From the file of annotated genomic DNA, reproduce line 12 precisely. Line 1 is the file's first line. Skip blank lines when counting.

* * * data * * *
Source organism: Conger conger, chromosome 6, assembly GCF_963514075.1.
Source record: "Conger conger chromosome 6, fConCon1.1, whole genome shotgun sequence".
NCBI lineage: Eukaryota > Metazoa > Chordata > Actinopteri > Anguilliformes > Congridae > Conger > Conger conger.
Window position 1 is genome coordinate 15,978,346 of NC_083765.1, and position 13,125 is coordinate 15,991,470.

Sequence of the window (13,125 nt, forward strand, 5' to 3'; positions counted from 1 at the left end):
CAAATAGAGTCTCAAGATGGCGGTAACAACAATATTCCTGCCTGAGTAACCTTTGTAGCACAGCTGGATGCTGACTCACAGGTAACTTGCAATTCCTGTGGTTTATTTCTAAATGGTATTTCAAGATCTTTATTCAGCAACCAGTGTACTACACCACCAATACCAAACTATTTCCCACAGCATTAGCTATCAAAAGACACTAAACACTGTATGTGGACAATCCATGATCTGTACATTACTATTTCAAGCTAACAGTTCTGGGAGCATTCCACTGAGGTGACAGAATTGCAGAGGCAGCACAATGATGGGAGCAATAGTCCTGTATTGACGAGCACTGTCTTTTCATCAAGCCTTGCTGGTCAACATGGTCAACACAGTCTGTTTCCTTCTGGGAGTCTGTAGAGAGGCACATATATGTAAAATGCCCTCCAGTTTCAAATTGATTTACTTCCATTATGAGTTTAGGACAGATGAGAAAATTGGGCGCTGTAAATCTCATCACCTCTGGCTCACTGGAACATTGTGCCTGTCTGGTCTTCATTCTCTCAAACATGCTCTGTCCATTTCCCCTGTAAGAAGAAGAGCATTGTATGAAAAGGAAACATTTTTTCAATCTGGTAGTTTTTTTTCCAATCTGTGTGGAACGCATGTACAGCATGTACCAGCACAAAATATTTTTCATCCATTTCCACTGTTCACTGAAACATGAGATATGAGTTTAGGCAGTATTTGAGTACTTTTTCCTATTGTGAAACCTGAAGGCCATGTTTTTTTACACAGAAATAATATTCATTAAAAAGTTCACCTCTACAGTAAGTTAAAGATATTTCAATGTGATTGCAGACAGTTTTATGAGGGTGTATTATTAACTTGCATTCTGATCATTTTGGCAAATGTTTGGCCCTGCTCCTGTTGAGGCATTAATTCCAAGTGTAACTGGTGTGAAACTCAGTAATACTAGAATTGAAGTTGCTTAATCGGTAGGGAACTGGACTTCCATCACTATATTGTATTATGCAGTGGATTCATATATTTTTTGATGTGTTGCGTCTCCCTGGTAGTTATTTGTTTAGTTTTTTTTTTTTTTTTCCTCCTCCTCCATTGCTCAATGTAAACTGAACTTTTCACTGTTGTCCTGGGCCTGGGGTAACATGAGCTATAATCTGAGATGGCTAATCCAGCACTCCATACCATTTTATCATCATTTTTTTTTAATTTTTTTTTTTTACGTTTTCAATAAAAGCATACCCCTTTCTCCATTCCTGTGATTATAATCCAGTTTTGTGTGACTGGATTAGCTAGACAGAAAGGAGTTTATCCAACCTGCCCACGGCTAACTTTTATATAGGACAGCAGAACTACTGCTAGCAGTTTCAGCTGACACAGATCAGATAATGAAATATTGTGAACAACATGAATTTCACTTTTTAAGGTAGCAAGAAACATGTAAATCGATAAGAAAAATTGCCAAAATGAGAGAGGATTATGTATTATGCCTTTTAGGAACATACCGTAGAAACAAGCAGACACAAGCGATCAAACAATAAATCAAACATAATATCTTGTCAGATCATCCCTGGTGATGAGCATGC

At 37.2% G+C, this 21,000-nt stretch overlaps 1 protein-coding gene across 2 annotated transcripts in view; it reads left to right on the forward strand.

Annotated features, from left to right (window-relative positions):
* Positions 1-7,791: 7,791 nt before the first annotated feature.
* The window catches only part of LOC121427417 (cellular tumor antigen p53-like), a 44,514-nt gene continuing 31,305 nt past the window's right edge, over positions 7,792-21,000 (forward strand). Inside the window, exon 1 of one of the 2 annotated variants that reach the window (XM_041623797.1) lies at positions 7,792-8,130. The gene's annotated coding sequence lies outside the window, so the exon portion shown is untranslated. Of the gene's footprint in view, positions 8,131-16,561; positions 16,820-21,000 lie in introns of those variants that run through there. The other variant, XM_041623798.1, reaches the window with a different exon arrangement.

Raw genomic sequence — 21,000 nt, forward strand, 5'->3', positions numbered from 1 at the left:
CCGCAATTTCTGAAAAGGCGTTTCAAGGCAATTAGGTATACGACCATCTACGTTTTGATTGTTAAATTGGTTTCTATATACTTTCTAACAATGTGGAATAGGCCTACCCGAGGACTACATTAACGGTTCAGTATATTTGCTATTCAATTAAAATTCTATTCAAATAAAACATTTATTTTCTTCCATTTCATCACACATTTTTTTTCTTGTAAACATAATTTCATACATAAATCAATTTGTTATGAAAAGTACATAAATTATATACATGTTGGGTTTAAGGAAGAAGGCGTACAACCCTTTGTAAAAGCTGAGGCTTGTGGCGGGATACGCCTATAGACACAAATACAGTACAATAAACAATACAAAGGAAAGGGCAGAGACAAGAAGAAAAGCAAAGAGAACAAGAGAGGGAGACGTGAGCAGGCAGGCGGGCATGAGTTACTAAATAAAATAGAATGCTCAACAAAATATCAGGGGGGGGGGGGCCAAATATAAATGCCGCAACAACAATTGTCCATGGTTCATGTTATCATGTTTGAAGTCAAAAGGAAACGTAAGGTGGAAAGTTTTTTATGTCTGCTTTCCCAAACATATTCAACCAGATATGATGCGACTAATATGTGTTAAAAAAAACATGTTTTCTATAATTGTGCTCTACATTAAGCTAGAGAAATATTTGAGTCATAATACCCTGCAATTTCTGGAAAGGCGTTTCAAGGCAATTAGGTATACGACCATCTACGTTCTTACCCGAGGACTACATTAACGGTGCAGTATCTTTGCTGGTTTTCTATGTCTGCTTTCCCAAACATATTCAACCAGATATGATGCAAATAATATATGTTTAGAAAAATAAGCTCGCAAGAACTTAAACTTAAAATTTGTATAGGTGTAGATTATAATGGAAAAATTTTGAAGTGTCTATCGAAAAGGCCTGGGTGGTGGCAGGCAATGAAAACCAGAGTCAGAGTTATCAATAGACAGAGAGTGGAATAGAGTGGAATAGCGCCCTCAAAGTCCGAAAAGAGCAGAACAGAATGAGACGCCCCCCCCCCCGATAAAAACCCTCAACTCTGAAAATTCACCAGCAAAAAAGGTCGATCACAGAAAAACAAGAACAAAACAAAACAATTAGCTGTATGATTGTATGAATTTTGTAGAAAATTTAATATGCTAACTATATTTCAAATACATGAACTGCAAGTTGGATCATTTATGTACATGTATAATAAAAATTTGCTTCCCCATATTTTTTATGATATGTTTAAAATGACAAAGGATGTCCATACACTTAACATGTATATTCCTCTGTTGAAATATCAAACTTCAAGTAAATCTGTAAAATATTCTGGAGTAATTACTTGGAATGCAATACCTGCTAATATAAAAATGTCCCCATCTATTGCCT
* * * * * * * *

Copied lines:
CCGCAATTTCTGAAAAGGCGTTTCAAGGCAATTAGGTATACGACCATCTACGTTTTGATTGTTAAATTGGTTTCTATATACTTTCTAACAATGTGGAATAGGCCTACCCGAGGACTACATTAACGGTTCAGTATATTTGCTATTCAATTAAAATTCTATTCAAATAAAACATTTATTTTCTTCCATTTCATCACACATTTTTTTTCTTGTAAACATAATTTCATACATAAATCAATTTGTTATGAAAAGTACATAAATTATATACATGTTGGGTTTAAGGAAGAAGGCGTACAACCCTTTGTAAAAGCTGAGGCTTGTGGCGGGATACGCCTATAGACACAAATACAGTACAATAAACAATACAAAGGAAAGGGCAGAGACAAGAAGAAAAGCAAAGAGAACAAGAGAGGGAGACGTGAGCAGGCAGGCGGGCATGAGTTACTAAATAAAATAGAATGCTCAACAAAATATCAGGGGGGGGGGGGCCAAATATAAATGCCGCAACAACAATTGTCCATGGTTCATGTTATCATGTTTGAAGTCAAAAGGAAACGTAAGGTGGAAAGTTTTTTATGTCTGCTTTCCCAAACATATTCAACCAGATATGATGCGACTAATATGTGTTAAAAAAAACATGTTTTCTATAATTGTGCTCTACATTAAGCTAGAGAAATATTTGAGTCATAATACCCTGCAATTTCTGGAAAGGCGTTTCAAGGCAATTAGGTATACGACCATCTACGTTCTTACCCGAGGACTACATTAACGGTGCAGTATCTTTGCTGGTTTTCTATGTCTGCTTTCCCAAACATATTCAACCAGATATGATGCAAATAATATATGTTTAGAAAAATAAGCTCGCAAGAACTTAAACTTAAAATTTGTATAGGTGTAGATTATAATGGAAAAATTTTGAAGTGTCTATCGAAAAGGCCTGGGTGGTGGCAGGCAATGAAAACCAGAGTCAGAGTTATCAATAGACAGAGAGTGGAATAGAGTGGAATAGCGCCCTCAAAGTCCGAAAAGAGCAGAACAGAATGAGACGCCCCCCCCCCCGATAAAAACCCTCAACTCTGAAAATTCACCAGCAAAAAAGGTCGATCACAGAAAAACAAGAACAAAACAAAACAATTAGCTGTATGATTGTATGAATTTTGTAGAAAATTTAATATGCTAACTATATTTCAAATACATGAACTGCAAGTTGGATCATTTATGTACATGTATAATAAAAATTTGCTTCCCCATATTTTTTATGATATGTTTAAAATGACAAAGGATGTCCATACACTTAACATGTATATTCCTCTGTTGAAATATCAAACTTCAAGTAAATCTGTAAAATATTCTGGAGTAATTACTTGGAATGCAATACCTGCTAATATAAAAATGTCCCCATCTATTGCCT